Helen H Gardener, regarding the tale in Matthew 15:26 where Christ spurned the request of a Gentile woman, who had beseeched Him to heal her sick daughter, by telling her, "It is not meet to take the children's bread and cast it to the dogs"; quoted from John E Remsberg, The Christ, page 297

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John W Gardner
American social scientist, educator, social activist; former President, Carnegie Corporation, Carnegie Foundation for the Advancement of Teaching; former Secretary of Health, Education and Welfare; former Chair, National Urban Coalition; founder, Common Cause, co-founder, former chair, Independent Sector

John GardnerPolitical extremism involves two prime ingredients: an excessively simple diagnosis of the worlds ills and a conviction that there are identifiable villains back of it all.
John Gardner, No Easy Victories (1968), thanks to Laird Wilcox, editor, "The Degeneration of Belief"

In the stable periods of history, meaning was supplied in the context of a coherent community and traditionally prescribed patterns of culture. Today we cannot count on any such inheritance. People run around searching for identity, but it isn't handed out free any more — not in this transient, rootless society. Your identity is what you have committed yourself to. You build meaning into your life through your commitments — whether to your religion, to your conception of an ethical order, to your family, group or community, to the rights of others, to unborn generations.
John Gardner, from a recent speech, quoted from his Internet Profile Page at Stanford University (date-stamped February, 2000)

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Martin Gardner
American mathematician and skeptic who popularized math and science puzzles

When reputable scientists correct flaws in an experiment that produced fantastic results, then fail to get those results when they repeat the test with flaws corrected, they withdraw their original claims. They do not defend them by arguing irrelevantly that the failed replication was successful in some other way, or by making intemperate attacks on whomever dares to criticize their competence.
Martin Gardner, Science: Good, Bad and Bogus, quoted from Victor J Stenger, Physics And Psychics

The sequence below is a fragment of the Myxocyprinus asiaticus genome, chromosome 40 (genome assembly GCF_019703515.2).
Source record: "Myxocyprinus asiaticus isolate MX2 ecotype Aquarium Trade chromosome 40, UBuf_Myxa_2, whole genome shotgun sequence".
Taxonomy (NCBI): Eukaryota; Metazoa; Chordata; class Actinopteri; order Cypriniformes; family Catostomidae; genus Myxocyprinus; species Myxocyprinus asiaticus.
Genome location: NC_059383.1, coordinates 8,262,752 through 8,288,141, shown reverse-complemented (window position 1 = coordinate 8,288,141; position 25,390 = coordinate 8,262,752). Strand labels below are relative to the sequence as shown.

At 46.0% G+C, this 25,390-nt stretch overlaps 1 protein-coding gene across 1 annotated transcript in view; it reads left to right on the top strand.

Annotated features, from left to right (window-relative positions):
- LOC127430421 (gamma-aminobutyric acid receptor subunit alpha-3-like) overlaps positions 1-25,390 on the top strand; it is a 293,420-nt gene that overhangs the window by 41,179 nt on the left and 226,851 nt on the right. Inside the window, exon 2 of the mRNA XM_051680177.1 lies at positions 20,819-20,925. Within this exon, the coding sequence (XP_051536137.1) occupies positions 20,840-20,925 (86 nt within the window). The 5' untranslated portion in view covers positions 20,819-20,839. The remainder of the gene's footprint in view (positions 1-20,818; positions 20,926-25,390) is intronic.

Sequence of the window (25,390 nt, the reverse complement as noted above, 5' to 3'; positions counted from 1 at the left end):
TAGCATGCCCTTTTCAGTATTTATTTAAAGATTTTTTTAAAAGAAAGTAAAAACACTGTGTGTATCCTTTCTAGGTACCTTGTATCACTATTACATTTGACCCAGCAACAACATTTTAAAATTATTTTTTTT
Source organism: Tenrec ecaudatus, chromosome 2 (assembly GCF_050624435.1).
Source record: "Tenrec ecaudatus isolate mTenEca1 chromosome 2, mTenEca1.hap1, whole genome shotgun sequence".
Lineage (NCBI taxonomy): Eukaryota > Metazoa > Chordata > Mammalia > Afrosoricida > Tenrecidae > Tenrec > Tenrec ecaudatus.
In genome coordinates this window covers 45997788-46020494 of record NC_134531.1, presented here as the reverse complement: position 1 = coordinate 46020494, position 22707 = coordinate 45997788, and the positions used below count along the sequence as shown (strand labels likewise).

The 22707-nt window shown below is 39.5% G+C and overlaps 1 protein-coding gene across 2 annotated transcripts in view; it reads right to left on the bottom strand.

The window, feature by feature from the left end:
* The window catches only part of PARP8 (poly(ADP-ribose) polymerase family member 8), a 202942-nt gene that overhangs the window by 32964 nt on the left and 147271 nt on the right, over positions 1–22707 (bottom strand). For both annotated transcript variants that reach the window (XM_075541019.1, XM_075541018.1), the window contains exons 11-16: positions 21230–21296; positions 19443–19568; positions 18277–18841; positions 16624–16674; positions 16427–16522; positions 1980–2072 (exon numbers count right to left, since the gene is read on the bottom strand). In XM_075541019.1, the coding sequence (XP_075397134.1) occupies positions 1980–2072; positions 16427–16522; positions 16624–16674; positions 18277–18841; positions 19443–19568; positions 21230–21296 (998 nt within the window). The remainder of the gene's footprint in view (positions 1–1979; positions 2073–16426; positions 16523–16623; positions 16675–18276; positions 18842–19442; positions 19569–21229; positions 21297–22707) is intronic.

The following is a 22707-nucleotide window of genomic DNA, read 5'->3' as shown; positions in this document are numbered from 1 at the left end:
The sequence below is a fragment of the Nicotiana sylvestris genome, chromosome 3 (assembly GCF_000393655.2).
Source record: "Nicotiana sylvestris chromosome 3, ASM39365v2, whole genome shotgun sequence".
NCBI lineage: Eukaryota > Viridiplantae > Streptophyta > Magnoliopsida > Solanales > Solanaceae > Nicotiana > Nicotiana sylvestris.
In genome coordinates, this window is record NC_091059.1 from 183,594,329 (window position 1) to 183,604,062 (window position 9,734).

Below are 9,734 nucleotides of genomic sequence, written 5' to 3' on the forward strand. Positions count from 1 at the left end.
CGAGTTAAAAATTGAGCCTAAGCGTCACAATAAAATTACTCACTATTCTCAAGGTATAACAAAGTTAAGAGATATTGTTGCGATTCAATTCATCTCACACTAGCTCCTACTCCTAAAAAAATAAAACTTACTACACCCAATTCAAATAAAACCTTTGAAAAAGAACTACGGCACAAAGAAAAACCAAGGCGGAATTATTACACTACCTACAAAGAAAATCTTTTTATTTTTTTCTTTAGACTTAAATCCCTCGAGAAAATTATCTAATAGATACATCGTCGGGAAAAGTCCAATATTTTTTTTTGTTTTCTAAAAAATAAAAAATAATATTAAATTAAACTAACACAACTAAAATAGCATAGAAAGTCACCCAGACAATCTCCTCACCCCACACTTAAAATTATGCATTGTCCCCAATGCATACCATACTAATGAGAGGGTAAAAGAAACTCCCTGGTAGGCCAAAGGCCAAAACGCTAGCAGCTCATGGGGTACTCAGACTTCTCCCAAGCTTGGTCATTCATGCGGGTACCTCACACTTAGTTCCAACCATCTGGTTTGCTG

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James Abram Garfield (1831–1881)
The 20th President of the United States (1881), former preacher

United States Flag

James A. GarfieldThe divorce between church and state should be absolute. It ought to be so absolute that no Church property anywhere, in any state, or in the nation, should be exempt from equal taxation; for if you exempt the property of any church organization, to that extent you impose a tax upon the whole community.
James A Garfield, Congressional Record (1874), 2:5384, quoted from Gene Garman, "Church and State Separation"

Next in importance to freedom and justice is popular education, without which neither justice nor freedom can be permanently maintained. Its interests are intrusted to the States and the voluntary action of the people. Whatever help the nation can justly afford should be generously given to aid the States in supporting common schools; but it would be unjust to our people and dangerous to our institutions to apply any portion of the revenues of the nation or of the States to the support of sectarian schools. The separation of Church and State in everything relating to taxation should be absolute.
James A Garfield, letter of acceptance of presidential nomination, July 12, 1880, quoted from Albert J Menendez and Edd Doerr, The Great Quotations on Religious Freedom

In my judgment, while it is the duty of Congress to respect to the uttermost the conscientious convictions and religious scruples of every citizen ... not any ecclesiastical organization can be safely permitted to usurp in the smallest degree the functions and powers of the national government.
James A Garfield, Inaugural Address, March 4, 1881, quoted from Albert J Menendez and Edd Doerr, The Great Quotations on Religious Freedom

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Alan Garfinkle
American physicist

You may not be coming from where I'm coming from, but I know relativism isn't true for me.